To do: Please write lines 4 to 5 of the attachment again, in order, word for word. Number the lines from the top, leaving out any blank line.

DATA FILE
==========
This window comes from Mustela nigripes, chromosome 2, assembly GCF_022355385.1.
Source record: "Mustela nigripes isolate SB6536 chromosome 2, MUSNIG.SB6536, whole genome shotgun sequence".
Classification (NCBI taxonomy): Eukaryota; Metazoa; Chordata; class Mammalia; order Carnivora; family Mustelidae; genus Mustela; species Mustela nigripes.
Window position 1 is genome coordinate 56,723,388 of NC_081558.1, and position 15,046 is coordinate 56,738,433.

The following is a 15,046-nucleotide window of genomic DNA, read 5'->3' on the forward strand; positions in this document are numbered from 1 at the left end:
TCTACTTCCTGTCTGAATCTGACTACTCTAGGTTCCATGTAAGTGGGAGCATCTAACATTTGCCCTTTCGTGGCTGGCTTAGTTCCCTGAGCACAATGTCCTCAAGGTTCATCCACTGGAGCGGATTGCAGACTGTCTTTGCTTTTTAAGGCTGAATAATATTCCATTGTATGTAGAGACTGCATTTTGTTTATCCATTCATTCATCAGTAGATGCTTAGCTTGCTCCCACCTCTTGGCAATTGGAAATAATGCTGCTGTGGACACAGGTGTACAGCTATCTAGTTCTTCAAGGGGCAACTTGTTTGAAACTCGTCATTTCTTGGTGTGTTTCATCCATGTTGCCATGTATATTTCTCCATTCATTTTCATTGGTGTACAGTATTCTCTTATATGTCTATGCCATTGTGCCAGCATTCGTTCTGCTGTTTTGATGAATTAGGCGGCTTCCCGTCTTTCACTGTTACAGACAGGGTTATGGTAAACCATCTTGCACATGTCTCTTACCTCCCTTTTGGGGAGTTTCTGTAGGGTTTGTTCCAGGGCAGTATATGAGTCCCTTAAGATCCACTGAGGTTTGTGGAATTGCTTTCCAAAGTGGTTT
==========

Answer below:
Window position 1 is genome coordinate 56,723,388 of NC_081558.1, and position 15,046 is coordinate 56,738,433.

The following is a 15,046-nucleotide window of genomic DNA, read 5'->3' on the forward strand; positions in this document are numbered from 1 at the left end: